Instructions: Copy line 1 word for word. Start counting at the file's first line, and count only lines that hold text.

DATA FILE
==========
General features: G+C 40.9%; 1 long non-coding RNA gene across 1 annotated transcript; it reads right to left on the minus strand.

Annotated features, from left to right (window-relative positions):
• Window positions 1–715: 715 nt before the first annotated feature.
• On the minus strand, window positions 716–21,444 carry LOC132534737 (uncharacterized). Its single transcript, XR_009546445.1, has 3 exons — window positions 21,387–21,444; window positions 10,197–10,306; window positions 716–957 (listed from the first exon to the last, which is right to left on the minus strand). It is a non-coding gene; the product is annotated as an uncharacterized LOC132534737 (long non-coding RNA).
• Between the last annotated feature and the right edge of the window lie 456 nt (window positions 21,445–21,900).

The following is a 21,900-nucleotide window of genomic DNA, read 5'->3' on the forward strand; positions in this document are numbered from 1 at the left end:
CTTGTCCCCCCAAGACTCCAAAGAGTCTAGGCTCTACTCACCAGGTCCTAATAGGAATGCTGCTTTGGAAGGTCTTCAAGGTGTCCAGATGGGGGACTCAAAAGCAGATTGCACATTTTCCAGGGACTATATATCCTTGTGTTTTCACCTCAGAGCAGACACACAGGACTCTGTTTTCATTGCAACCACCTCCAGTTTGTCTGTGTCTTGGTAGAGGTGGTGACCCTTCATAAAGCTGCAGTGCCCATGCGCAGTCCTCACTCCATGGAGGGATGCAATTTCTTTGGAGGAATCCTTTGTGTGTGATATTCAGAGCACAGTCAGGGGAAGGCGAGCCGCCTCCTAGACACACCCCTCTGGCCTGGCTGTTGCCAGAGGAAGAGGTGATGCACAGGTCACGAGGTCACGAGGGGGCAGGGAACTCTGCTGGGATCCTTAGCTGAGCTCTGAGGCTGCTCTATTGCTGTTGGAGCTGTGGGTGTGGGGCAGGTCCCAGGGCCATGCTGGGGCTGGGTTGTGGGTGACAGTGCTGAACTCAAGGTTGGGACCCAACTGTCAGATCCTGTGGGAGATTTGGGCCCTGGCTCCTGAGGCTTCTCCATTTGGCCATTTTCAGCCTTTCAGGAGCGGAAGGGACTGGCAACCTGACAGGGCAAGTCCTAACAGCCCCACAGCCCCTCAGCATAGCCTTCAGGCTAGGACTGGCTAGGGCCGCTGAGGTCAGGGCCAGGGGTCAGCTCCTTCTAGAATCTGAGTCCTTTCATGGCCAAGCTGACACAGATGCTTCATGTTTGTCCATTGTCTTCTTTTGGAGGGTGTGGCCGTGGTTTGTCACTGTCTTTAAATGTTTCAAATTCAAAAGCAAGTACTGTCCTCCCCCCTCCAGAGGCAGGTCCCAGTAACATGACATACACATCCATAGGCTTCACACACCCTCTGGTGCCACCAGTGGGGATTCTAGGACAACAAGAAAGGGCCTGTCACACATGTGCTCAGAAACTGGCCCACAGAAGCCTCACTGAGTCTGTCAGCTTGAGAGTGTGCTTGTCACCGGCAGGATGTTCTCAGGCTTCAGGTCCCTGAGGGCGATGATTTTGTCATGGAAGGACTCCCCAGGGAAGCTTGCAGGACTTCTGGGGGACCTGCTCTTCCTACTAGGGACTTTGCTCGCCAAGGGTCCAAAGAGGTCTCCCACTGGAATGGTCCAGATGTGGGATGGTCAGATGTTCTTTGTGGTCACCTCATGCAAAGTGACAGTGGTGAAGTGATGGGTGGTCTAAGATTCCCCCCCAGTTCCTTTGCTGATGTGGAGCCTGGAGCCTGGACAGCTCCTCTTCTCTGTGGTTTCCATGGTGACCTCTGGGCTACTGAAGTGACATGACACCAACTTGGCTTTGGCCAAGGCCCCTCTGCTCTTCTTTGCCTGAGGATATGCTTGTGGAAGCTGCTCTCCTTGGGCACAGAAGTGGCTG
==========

General features: G+C 40.9%; 1 long non-coding RNA gene across 1 annotated transcript; it reads right to left on the minus strand.